salmon avocado roll at Kulu Kulu South Kensington

There isn’t much variety offered, and the sushi chef can barely be bothered to tightly roll and slice the maki, but for honkin’ huge and fresh pieces of salmon, tuna and agedashi tofu, you can’t pay more than £3 per dish you pull off the conveyor belt.

So even though the dining room at Kulu Kulu’s South Kensington location is small and dated, the green tea is free, and we left with tummies full and just £30 poorer. Not bad.

I have to note that the threesome sitting to our right appeared to be a budget-conscious group of high-schoolers who repeatedly asked the servers how much each dish on the conveyor belt was. Of course, this being the UK, this same group didn’t think twice about ordering several bottles of wine despite avoiding any £3 dish like the plague. I thought that was entertaining, and I was glad we left before their drinking really got under way.

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 Clotilde Dusoulier book launch event in London

I’ve never been to a book launch before, but when I saw that Clotilde Dusoulier (better known as the author of the Chocolate & Zucchini food blog) had written a book, I looked forward to attending her UK book launch party.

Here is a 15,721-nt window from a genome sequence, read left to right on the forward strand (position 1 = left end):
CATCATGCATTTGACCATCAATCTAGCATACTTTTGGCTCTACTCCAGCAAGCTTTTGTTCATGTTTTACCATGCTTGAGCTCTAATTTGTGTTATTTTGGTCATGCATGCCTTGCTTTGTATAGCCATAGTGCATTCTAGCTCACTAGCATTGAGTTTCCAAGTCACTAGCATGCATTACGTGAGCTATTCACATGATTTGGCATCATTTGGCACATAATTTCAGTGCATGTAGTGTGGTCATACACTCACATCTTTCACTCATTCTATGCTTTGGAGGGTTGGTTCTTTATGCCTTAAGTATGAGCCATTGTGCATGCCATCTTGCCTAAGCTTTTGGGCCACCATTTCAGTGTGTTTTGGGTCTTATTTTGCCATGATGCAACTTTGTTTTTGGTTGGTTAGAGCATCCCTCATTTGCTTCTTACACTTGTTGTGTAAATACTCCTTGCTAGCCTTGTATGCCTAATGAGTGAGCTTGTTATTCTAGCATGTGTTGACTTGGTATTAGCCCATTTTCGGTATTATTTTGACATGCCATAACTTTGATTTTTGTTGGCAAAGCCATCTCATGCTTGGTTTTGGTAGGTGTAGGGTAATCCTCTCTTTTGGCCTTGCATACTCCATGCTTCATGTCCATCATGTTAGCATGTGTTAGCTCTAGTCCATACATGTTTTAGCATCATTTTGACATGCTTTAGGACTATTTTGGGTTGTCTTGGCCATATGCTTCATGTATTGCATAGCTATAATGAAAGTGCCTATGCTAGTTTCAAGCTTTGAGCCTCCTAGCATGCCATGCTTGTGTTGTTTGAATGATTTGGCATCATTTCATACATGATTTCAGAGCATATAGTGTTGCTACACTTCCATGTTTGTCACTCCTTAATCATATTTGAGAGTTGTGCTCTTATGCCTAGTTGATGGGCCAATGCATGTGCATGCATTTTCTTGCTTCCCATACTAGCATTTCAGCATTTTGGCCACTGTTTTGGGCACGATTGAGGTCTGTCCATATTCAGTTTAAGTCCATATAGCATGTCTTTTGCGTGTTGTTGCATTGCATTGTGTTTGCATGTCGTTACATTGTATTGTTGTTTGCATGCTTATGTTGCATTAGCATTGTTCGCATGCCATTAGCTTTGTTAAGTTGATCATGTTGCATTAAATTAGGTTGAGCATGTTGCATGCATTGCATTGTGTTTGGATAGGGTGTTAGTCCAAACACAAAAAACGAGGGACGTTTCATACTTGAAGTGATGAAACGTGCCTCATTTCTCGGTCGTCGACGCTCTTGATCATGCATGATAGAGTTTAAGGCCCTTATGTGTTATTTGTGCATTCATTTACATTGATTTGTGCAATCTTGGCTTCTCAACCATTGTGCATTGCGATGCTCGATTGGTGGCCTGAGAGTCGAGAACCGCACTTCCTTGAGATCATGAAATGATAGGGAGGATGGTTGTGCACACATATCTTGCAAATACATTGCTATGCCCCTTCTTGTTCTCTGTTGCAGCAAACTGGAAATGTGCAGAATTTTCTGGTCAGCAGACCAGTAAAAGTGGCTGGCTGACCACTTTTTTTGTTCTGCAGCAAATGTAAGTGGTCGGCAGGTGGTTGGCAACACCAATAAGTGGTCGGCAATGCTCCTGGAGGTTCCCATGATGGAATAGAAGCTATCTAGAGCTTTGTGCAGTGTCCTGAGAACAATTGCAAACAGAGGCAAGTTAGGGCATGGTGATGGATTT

So today was the big day.  At 6:30, Cathy, Elizabeth, Johanna and I converged on the Institut Francais (where else would her book launch be, really?) in South Kensington.  The Institut Francais feels like someone’s home, which I thought made it a nice, intimate place for the event.  Clotilde spoke for a while about her switch from software engineer to food writer, and of course I was envious and inspired.  How to make your beloved hobby into your day job – the question of the 21st century.

Chocolate & Zucchini cookbookI waited at the end of her talk to get my book signed, and I surprised even myself by hanging around longer to have my photo taken with Clotilde.  (Ta da!  Photo at the top of this post).  I couldn’t resist – she was so personable and approachable.  Her publisher also seemed friendly and had even taken the trouble to make a few of the recipes from Clotilde’s book and serve them at the party.  How many publishers would do that for their authors?

Anyway, Clotilde’s cookbook got rave reviews in the New York Times in late April, and based on the food served during the event today, I’m already excited to try the book’s chorizo bread recipe.  I have a feeling it’s the best £9.99 I’ve ever spent.

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Isarn Restaurant interior, Islington

This past weekend, I met a few of Cathy and Bobby’s banker-couple friends for brunch on Saturday. We went to a very attractive and fun French-y place called Aubaine on Brompton Road. I see its appeal, but the food was pricey for what it was, though not bad. I guess you’re paying mostly for the ability to hoard your table for hours on end (as we did for almost three hours). Side dishes were the strong point — buttery, crunchy haricots verts and a creamy potatoes dauphinois were good.